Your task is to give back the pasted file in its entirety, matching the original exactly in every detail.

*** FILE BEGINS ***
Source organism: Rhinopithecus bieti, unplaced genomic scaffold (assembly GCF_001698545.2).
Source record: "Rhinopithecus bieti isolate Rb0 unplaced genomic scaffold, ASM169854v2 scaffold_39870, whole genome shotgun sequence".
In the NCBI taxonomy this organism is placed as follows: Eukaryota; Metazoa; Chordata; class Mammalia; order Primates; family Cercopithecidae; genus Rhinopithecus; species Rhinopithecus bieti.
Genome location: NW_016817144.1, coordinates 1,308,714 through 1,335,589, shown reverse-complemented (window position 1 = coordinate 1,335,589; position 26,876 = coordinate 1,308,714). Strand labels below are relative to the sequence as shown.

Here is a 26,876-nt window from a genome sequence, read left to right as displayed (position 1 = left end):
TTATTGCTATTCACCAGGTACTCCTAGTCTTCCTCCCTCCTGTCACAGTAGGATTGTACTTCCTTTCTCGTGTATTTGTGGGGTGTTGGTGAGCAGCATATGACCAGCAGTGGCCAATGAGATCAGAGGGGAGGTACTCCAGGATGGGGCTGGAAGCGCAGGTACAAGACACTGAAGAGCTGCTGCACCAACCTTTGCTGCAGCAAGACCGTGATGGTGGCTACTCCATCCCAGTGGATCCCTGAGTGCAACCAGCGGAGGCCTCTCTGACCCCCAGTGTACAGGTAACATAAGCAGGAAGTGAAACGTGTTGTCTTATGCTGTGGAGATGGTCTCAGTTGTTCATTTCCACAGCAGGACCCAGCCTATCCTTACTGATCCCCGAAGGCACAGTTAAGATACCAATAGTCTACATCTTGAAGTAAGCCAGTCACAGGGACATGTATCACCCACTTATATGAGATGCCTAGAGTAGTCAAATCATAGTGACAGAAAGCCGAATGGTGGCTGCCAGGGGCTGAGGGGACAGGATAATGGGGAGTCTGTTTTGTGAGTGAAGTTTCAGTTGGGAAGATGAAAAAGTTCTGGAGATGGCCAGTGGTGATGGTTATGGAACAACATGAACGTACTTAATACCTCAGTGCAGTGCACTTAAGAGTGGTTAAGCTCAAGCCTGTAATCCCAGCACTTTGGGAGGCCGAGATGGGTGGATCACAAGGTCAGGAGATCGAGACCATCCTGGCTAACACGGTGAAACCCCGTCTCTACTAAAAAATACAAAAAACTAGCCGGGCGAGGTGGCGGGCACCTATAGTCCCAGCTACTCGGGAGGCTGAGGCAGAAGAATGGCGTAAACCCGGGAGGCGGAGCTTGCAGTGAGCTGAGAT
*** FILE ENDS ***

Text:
Source organism: Rhinopithecus bieti, unplaced genomic scaffold (assembly GCF_001698545.2).
Source record: "Rhinopithecus bieti isolate Rb0 unplaced genomic scaffold, ASM169854v2 scaffold_39870, whole genome shotgun sequence".
In the NCBI taxonomy this organism is placed as follows: Eukaryota; Metazoa; Chordata; class Mammalia; order Primates; family Cercopithecidae; genus Rhinopithecus; species Rhinopithecus bieti.
Genome location: NW_016817144.1, coordinates 1,308,714 through 1,335,589, shown reverse-complemented (window position 1 = coordinate 1,335,589; position 26,876 = coordinate 1,308,714). Strand labels below are relative to the sequence as shown.

Here is a 26,876-nt window from a genome sequence, read left to right as displayed (position 1 = left end):
TTATTGCTATTCACCAGGTACTCCTAGTCTTCCTCCCTCCTGTCACAGTAGGATTGTACTTCCTTTCTCGTGTATTTGTGGGGTGTTGGTGAGCAGCATATGACCAGCAGTGGCCAATGAGATCAGAGGGGAGGTACTCCAGGATGGGGCTGGAAGCGCAGGTACAAGACACTGAAGAGCTGCTGCACCAACCTTTGCTGCAGCAAGACCGTGATGGTGGCTACTCCATCCCAGTGGATCCCTGAGTGCAACCAGCGGAGGCCTCTCTGACCCCCAGTGTACAGGTAACATAAGCAGGAAGTGAAACGTGTTGTCTTATGCTGTGGAGATGGTCTCAGTTGTTCATTTCCACAGCAGGACCCAGCCTATCCTTACTGATCCCCGAAGGCACAGTTAAGATACCAATAGTCTACATCTTGAAGTAAGCCAGTCACAGGGACATGTATCACCCACTTATATGAGATGCCTAGAGTAGTCAAATCATAGTGACAGAAAGCCGAATGGTGGCTGCCAGGGGCTGAGGGGACAGGATAATGGGGAGTCTGTTTTGTGAGTGAAGTTTCAGTTGGGAAGATGAAAAAGTTCTGGAGATGGCCAGTGGTGATGGTTATGGAACAACATGAACGTACTTAATACCTCAGTGCAGTGCACTTAAGAGTGGTTAAGCTCAAGCCTGTAATCCCAGCACTTTGGGAGGCCGAGATGGGTGGATCACAAGGTCAGGAGATCGAGACCATCCTGGCTAACACGGTGAAACCCCGTCTCTACTAAAAAATACAAAAAACTAGCCGGGCGAGGTGGCGGGCACCTATAGTCCCAGCTACTCGGGAGGCTGAGGCAGAAGAATGGCGTAAACCCGGGAGGCGGAGCTTGCAGTGAGCTGAGAT